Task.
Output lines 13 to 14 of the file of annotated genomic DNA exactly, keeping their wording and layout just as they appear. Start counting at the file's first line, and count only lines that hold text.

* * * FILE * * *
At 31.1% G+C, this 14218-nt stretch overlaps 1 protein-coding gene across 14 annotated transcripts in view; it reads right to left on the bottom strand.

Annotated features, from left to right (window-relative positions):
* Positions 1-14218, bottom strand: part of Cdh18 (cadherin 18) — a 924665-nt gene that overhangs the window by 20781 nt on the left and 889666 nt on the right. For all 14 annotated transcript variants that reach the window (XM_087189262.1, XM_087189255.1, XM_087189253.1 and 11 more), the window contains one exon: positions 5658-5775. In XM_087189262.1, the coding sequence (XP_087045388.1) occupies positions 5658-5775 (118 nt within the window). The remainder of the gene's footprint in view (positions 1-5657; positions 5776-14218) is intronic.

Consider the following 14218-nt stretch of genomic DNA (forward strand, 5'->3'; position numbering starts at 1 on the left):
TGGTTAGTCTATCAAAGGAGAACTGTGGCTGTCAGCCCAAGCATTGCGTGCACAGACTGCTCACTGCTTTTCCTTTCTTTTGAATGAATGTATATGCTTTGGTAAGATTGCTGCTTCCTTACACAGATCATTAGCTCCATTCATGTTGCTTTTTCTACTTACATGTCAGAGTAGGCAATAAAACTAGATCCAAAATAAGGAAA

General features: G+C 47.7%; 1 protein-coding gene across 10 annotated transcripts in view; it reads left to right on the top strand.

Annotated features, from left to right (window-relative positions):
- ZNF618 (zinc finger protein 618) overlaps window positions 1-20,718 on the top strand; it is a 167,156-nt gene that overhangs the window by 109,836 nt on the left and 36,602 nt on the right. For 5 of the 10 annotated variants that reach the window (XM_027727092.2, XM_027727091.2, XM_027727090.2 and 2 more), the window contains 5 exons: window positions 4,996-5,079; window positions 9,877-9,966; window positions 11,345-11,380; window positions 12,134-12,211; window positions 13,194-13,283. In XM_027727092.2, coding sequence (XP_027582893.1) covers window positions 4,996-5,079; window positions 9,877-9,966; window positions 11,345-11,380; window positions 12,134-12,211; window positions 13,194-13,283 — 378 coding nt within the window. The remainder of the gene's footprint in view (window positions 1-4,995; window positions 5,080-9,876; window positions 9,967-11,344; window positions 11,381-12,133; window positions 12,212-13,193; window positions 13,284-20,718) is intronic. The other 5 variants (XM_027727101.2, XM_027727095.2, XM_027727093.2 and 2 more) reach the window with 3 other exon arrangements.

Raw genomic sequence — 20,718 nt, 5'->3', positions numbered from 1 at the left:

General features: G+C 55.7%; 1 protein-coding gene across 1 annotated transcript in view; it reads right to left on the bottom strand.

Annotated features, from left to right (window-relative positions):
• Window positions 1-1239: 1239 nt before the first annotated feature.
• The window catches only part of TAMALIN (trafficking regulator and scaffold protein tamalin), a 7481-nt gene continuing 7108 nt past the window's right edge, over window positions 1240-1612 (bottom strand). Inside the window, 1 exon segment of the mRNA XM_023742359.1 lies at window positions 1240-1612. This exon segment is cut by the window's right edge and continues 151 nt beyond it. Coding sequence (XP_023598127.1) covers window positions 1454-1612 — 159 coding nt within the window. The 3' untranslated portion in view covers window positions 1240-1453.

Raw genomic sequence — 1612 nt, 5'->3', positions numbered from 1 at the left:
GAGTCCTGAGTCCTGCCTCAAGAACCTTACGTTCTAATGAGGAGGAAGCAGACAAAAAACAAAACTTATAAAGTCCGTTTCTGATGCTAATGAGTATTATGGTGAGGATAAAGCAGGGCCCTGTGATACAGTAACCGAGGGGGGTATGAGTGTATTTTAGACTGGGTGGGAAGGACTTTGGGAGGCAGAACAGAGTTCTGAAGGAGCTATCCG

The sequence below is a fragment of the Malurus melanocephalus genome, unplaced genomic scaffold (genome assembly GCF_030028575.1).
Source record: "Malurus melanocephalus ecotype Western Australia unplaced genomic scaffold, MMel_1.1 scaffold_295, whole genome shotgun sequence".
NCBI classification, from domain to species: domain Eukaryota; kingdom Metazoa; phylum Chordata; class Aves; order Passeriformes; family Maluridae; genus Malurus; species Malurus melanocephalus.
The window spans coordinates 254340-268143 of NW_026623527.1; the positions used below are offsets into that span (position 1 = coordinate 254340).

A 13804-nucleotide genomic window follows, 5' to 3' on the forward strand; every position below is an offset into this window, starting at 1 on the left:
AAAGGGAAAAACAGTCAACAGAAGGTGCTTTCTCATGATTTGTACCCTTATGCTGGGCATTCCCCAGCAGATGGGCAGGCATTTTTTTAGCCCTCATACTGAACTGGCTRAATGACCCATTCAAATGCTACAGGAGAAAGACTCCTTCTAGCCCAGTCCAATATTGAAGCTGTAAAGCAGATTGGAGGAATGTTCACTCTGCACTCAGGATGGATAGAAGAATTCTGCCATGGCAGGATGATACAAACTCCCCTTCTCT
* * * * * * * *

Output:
• The window catches only part of TAMALIN (trafficking regulator and scaffold protein tamalin), a 7481-nt gene continuing 7108 nt past the window's right edge, over window positions 1240-1612 (bottom strand). Inside the window, 1 exon segment of the mRNA XM_023742359.1 lies at window positions 1240-1612. This exon segment is cut by the window's right edge and continues 151 nt beyond it. Coding sequence (XP_023598127.1) covers window positions 1454-1612 — 159 coding nt within the window. The 3' untranslated portion in view covers window positions 1240-1453.

Raw genomic sequence — 1612 nt, 5'->3', positions numbered from 1 at the left: